Bookmark   September 10, 2006 at 2:01PM
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jim_6b(TN)

I understand that they will cross easily with other coneflowers. I live far enough away from other people that I don't worry to much about mine crossing with someone elses. I suppose it could happen.
Jim

    Bookmark   September 11, 2006 at 10:23PM
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glen_cdn_prairies_z3(3a/2b)

Western Spiderwort (Tradescantia occidentalis) has been designated as a species at risk by the Canadian government.

I ordered seed for it from the US a few years ago and now am pulling it out by the dozen from my garden - a real nuisance self seeder. In my case, I wish this endangered plant was a little harder to grow.

    Bookmark   September 12, 2006 at 12:59PM
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yarthkin(6-7a)

White Fringeless orchid is an endangered candidate and it is really easy to grow. Also, Cumberland rosemary is another FANTASTIC native that smells just like the european, has lovely flowers and is incredibly easy. I keep hoping for someone to propagate Arethusa, but no one seems to be up to the challenge. I've seen tissue culture protocols for it...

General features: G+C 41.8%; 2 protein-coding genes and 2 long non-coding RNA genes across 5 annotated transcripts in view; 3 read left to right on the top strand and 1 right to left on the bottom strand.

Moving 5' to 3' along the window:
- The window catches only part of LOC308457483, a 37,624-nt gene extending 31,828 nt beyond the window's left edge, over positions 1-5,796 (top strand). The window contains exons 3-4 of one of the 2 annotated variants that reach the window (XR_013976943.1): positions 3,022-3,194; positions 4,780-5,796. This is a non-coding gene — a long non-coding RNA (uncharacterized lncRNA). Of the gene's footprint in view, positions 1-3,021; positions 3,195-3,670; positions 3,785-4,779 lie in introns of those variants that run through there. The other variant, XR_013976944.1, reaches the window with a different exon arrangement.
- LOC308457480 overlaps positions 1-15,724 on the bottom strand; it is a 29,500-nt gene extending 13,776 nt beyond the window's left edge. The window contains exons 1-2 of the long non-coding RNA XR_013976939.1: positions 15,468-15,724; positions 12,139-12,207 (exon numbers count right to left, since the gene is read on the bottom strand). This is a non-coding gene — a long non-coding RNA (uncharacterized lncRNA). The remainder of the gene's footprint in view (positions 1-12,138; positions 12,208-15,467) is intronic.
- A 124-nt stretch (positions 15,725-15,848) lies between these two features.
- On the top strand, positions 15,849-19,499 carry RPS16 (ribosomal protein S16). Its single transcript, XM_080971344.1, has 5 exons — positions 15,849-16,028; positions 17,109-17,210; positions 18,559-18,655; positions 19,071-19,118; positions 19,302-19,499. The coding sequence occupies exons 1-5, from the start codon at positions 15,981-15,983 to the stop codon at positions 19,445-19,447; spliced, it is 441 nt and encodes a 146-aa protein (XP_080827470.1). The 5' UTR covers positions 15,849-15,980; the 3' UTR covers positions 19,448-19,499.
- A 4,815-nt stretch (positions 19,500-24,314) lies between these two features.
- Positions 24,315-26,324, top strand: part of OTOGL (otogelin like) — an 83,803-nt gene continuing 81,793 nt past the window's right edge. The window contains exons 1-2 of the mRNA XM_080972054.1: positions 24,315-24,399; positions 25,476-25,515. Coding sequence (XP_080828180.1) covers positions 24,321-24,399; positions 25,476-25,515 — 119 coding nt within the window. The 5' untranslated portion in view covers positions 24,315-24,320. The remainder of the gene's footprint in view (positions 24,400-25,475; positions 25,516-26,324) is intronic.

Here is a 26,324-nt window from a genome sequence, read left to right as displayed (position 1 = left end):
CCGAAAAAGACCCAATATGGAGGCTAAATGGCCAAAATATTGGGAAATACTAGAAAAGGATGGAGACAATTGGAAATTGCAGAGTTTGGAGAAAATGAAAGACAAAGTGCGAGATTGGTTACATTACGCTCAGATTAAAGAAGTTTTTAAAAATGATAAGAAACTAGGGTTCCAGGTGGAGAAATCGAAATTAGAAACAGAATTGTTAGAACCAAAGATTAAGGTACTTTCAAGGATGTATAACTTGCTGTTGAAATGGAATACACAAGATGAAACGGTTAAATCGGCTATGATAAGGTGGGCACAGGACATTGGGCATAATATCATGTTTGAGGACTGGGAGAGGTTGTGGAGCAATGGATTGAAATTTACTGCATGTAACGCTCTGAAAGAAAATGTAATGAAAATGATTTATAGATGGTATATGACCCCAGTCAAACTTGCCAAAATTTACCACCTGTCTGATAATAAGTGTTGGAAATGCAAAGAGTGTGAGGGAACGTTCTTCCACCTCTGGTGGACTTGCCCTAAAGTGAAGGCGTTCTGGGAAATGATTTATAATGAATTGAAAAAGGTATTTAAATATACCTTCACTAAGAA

Also, the comments about CITES and other endangered species laws are unfortunately very true. I'm all for protecting endangered species; however, it is the too often those trying to responsibly propagate who are punished while people walk out of NC with hundreds of thousands of Venus Flytrap with nary a slap on the wrist. Also, apparently it is totally legal for a coal company to remove an entire mountain range, rare plants included, but illegal for me to collect seed or take cuttings of the plants (and leave the mountain intact).

The most outrageous thing is that at least one English nursury I know has done a better job propagating some of our American native orchids than we have here. Unfortunately, according to the blanket CITES listing of all orchids it is illegal for them to ship them BACK to their country of origen. Insanity.

I increasingly think the Endangered Species Act was a mistake and that what we really needed was the endangered HABITAT act. As it stands we will "save" many rare species but have no place left for them to actually live.

    Bookmark   September 27, 2006 at 2:30PM
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razorback33(z7)

Ross
Are you interested in a very pretty, low growing Rhododendron chapmanii?(FE) Rated as a wetland species (FACW+), but does well on a clay slope in my rear garden.
Rb

Here is a link that might be useful: Rhododendron chapmanii

    Bookmark   October 1, 2006 at 2:07AM